10 Things You Should Know When You First Start Out in Filmmaking
If I knew then what I know now, I would definitely pay more attention to these 10 things.
Ah yes, the first years of filmmaking. They're magical and wonderous. You're firing on all creative cylinders and bursting with motivation like a gas can in a fire.
And then you look back, years later, at your work and think, "Wow, I can't believe I made so many mistakes that could've been so easily avoided." I just so happened to watch one of my first films last night and had this thought...like...why did I decide to shoot two halves of a scene at different times of day? Literally the most noob mistake any filmmaker could make. And I cringed as I watched, not at the low production value and painful-to-watch cinematic missteps because of course there's going to be a besprinkling of those, but at how many of those missteps could have been averted if I had just known then what I know now.
If you're new to filmmaking and want to avoid some common beginner mistakes, take a look at this video from Simon Cade of DSLRguide.
Every filmmaker is different, which means the mistakes they're bound to make are different, as well. However, there are some classic no-no's that not only pretty much all of us have made but that you can so easily avoid if you just had the knowledge that they exist.
Here's Cade's list:
Being prepared will save you so much heartache, you guys. Plan everything. Make a ridiculous number of lists for shots, gear, supplies, and cast and crew info. Create schedules. Know what your project needs ahead of time so you never find yourself behind the eight ball.
Focus on stories
I mean, duh, right? But so many beginners get swept up in the romance of filmmaking that they forget that they're there to tell a story. Don't do this. Put all of your focus on the story you're telling and figure out which tools you're going to need in order to tell it.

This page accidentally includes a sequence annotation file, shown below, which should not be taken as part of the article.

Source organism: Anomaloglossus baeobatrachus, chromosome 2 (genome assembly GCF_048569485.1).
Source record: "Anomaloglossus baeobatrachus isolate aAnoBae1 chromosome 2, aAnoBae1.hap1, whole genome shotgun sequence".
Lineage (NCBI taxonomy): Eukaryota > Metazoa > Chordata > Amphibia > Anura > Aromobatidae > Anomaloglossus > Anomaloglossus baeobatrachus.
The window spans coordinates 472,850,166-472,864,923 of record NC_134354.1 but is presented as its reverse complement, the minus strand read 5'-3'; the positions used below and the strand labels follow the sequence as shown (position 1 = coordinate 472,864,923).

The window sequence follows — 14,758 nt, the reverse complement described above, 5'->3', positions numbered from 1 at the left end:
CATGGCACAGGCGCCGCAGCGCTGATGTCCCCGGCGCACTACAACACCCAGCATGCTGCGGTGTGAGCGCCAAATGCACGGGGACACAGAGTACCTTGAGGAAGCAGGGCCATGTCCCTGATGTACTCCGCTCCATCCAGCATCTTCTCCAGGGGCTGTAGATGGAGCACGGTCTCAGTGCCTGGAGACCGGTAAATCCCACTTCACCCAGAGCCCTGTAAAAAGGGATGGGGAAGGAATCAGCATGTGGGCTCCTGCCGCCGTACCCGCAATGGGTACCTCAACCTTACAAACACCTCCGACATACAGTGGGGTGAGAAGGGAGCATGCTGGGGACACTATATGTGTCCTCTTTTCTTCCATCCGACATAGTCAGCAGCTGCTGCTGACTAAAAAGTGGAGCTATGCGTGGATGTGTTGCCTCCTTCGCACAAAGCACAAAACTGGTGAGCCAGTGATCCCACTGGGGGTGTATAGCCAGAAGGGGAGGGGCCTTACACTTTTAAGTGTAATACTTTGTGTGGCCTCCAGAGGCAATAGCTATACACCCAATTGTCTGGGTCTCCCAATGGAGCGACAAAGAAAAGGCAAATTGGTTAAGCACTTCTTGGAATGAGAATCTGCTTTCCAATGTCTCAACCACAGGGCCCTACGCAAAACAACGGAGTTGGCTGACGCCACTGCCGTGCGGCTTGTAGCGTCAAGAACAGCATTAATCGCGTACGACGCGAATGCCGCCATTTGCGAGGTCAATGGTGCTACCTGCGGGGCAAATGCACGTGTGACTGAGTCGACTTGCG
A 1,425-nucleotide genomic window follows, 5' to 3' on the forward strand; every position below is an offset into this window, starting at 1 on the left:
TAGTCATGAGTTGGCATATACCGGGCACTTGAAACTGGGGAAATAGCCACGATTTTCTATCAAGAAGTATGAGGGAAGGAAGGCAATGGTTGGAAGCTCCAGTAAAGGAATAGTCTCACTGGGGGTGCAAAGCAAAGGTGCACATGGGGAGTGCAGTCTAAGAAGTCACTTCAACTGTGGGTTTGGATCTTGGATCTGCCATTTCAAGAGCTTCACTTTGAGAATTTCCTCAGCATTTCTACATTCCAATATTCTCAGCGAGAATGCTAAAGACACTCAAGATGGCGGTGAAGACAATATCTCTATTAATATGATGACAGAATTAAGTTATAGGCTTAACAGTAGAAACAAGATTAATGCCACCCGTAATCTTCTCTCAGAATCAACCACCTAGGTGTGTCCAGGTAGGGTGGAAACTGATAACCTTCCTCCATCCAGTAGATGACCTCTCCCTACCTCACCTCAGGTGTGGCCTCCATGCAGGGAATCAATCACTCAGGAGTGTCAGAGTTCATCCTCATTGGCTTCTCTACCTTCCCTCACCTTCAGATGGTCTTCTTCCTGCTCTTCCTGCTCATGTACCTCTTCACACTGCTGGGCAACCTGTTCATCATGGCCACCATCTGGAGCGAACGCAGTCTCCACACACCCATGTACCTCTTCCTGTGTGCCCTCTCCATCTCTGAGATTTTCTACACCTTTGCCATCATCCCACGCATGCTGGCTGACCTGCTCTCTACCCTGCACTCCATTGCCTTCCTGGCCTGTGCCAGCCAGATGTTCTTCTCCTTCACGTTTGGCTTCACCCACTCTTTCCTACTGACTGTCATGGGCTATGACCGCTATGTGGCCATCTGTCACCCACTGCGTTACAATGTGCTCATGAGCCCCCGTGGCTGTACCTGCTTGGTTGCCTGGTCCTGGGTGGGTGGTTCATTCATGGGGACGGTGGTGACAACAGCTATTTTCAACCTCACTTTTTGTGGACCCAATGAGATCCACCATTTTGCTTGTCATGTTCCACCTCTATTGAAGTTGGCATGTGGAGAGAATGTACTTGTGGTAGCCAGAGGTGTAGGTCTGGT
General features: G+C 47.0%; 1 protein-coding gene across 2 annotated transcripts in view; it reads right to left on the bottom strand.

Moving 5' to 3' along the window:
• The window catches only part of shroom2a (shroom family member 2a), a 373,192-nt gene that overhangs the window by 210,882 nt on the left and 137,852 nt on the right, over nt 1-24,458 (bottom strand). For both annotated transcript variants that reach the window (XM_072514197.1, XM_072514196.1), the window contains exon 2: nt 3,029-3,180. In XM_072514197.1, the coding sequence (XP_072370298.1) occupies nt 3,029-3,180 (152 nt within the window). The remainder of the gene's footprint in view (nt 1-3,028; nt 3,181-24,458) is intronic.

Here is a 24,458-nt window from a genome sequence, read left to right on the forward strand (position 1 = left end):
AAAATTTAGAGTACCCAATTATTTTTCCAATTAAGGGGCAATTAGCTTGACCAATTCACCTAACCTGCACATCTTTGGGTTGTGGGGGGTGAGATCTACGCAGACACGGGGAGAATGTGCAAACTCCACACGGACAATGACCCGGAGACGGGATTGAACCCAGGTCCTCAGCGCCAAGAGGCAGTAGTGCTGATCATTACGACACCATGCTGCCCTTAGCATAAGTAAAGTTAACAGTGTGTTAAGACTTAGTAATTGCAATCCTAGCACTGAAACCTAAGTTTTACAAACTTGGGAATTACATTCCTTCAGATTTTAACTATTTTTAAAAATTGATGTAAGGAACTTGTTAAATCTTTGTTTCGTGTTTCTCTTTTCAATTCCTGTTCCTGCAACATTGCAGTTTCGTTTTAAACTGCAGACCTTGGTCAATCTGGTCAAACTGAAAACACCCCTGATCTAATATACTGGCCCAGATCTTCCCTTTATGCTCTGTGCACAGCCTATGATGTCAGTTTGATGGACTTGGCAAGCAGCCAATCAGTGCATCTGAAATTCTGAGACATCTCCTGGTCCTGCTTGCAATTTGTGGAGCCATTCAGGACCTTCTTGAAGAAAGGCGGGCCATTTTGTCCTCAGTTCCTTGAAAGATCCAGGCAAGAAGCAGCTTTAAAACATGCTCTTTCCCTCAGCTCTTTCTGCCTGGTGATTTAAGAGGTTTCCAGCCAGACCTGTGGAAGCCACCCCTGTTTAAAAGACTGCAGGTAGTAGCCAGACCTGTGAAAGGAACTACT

Sound is SO important
Such a classic mistake here. So many newbies obsess over cameras when they should really be obsessing over microphones. Having good sound is more important than having good visuals. Period.
Be a good collaborator
When you first start out, it might be scary to branch out and work with other people, but don't miss out on this opportunity. Other people can bring so much to your project, so learn to be a good collaborator who listens to advice and ideas that aren't your own.
Don't be precious with your edit
I know, that shot was friggin' amazing and might even be the best one you've ever captured, but if it doesn't help the story or push it along, then don't waste your audience's time and cut it out. That's just the nature of the beast: sometimes your best work ends up on the cutting room floor.
Utilize what you have
Don't worry about all the sweet gear, actors, locations, and funding that you don't have. Take inventory of what you do have and work with it. Your best assets are the ones that you have, so if that means shooting your film on your smartphone at your mom's house for zero dollars, then rock that shit.
Value your time
Sometimes I want to cry when I think about all the work I did for free at the beginning of my career. Guess what! Getting paid in "experience" is bogus, so set a reasonable rate for yourself. You'll gain experience while you're gaining money.
Be patient, not passive
Building your career takes time, yes, but it also takes effort. Be patient as things align, but you should be the one working to align them.
Sometimes projects fizzle out: Sometimes projects won't get off the ground, so don't get discouraged when clients and collaborators don't call you back. This happens all the time. Just move on to the next.
Things will not go as planned
This is a promise: no matter how much you plan ahead, things will derail. One of your best assets as a filmmaker is going to be flexibility and resiliency as you put up with the unexpected.
What are some things you wish you knew at the beginning of your filmmaking career? What advice would you give your younger self about filmmaking? Let us know down below.